Inscription No. 30 is located at the very beginning of the northern city wall, 6.3 m from its junction with the north-eastern corner tower of the Naryn-Kala citadel, at a height of 0.6 m (third row of masonry), on a heavily damaged block measuring 51 X 65 cm (Fig. 5a, b). The inscription is 5-6-line, very defective, but on the surface of the stone (shell rock) individual letters and ligatures are quite clearly visible. In the 1st line, there may be a numeric date designation (...7?) - seven short straight lines. In stk. 2, it seems to read dlyws ZY. In stk. 3 of the inscription there is an ideogram ZNH (en), and in stk. 4 - the end of the same ideogram (H) or the ideogram MN(az). On the basis of the preserved signs, it can be assumed that the text of this inscription was similar in content to the text of inscriptions N 1 - 6 and especially to inscription N 3, which has a date.

The inscription N 3J is located near the inscription N 30, above it through two rows of masonry at a height of 1.75 m (the sixth row of masonry), 5.5 m from the north-eastern corner tower of the citadel, on a partially damaged block measuring 104 X 47 cm (Fig. The inscription is one-line, fragmentary, and the final signs are 4 and 7 cm high. The text is restored based on similar labels N 11 and 26:

(1) [dr] (y) wS [Dar](i) uS "Dariush".

The revealed Middle Persian inscriptions of Derbent are of undoubted interest for studying Late Sasanian epigraphy; let us again emphasize the special significance of inscription No. 29 for correctly reading the name of the financial controller (amargar) Shahr Adurbadagan, on whose behalf more than half (17 and 31) of the currently known Middle Persian inscriptions of Derbent are composed.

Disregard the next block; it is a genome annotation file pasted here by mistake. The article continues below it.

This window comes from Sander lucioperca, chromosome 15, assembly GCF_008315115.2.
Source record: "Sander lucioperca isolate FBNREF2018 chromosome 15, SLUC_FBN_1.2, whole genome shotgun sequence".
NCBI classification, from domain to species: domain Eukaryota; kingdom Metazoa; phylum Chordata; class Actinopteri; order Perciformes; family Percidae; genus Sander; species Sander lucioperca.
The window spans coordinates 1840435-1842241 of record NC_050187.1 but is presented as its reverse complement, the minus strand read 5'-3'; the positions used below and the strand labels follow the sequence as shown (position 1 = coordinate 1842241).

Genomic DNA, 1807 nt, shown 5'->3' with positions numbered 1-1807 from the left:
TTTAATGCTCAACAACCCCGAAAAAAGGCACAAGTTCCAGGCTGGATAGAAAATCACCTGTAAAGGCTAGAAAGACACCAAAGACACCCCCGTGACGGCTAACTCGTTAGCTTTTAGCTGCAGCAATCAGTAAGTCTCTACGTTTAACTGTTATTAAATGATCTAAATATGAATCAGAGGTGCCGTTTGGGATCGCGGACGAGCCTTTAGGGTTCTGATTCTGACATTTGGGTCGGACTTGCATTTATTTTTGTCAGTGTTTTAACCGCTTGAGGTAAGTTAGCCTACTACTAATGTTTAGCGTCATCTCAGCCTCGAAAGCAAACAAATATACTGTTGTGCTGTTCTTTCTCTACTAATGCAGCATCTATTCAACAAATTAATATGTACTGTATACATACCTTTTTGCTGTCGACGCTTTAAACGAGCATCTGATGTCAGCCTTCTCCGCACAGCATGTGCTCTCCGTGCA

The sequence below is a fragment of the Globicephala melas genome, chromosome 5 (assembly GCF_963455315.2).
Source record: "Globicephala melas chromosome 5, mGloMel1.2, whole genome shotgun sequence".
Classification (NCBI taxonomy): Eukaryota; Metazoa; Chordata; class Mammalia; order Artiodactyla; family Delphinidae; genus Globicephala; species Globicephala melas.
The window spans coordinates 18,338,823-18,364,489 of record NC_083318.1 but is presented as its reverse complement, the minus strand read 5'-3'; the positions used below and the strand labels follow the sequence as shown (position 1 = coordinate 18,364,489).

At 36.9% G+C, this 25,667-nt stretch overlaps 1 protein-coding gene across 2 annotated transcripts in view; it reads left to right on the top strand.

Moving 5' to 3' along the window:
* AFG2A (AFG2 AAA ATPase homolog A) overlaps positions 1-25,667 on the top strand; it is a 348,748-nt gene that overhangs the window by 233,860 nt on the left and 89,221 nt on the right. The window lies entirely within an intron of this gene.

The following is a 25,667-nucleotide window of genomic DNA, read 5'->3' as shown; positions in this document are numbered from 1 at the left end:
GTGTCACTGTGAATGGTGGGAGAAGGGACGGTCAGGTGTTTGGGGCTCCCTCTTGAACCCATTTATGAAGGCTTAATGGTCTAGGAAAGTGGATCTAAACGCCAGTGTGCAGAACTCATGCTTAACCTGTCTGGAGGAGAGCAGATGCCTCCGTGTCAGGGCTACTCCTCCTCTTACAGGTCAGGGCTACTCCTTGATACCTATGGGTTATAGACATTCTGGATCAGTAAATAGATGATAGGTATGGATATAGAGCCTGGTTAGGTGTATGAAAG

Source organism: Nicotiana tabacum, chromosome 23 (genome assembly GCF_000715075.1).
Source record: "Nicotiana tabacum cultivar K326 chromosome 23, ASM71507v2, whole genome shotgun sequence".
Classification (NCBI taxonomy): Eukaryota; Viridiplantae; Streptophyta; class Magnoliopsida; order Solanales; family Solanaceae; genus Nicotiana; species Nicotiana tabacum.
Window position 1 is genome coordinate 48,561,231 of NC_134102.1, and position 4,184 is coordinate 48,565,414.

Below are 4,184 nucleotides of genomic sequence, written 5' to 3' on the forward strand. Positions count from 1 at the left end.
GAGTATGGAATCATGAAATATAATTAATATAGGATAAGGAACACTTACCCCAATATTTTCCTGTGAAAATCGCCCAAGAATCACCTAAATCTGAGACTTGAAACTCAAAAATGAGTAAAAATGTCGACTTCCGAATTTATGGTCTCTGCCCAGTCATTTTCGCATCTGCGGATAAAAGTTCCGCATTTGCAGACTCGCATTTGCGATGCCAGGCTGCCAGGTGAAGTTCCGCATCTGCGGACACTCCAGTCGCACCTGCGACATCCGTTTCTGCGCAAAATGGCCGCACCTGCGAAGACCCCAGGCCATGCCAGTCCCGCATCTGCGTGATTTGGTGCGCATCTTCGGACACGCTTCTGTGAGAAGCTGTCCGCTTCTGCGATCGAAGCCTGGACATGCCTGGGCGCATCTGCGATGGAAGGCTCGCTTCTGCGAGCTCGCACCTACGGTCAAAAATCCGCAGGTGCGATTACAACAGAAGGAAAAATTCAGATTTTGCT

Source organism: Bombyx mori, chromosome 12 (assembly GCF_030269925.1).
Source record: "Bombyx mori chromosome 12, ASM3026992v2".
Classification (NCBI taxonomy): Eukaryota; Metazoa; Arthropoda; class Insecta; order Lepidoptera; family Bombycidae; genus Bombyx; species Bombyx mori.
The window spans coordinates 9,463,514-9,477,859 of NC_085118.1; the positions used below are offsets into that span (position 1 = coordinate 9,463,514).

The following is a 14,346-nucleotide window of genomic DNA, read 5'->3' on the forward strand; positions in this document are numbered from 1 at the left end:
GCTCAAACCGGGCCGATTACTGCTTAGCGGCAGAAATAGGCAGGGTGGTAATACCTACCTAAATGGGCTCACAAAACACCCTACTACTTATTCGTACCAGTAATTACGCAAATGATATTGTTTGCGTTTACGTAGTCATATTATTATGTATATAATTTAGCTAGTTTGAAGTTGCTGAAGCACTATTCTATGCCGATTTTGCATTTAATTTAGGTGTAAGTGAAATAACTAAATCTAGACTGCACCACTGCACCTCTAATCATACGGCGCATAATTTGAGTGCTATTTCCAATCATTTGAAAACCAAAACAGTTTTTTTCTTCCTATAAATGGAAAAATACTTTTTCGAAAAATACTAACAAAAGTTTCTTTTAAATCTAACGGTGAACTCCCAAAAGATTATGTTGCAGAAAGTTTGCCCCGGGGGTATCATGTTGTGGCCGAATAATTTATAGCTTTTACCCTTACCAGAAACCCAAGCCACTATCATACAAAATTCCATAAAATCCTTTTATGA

All the inscriptions of Amargar Dariush are carved on the northern wall of the city, where there are 22 inscriptions in total (Fig. 7). According to their formula, they represent four

17. Kasumova. Novye nakhodki... p. 92; ona. Middle Persian epigraphy ... p. 16.

18. Justi F. Iranisches Namenbuch. Hildesheim, 1963. S. 78.

19. Pigulevskaya N. Istoriya osnovaniya goroda Karaka de bet Seloh [History of the founding of the city of Karaka de bet Seloh]. 1954. Vol. 179, Issue 4.

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Figure 5. Middle Persian inscription No. 30 (photo and drawing)

groups: 7) first name (N 11, 26, 31); 2) first name and title (N 7, 10, 24, 27-29); 3) construction details, name and title (N 1, 2, 4-6, 25); 4) construction data, date, name and title (N 3, 30?). It is possible that it is also mentioned in inscriptions No. 8 and 9, which were located on the inner lining of tower 9 and are now lost. At the same time, in these inscriptions ("From the seashore to the interior along with thirty... from the royal (?) property... made" (20)),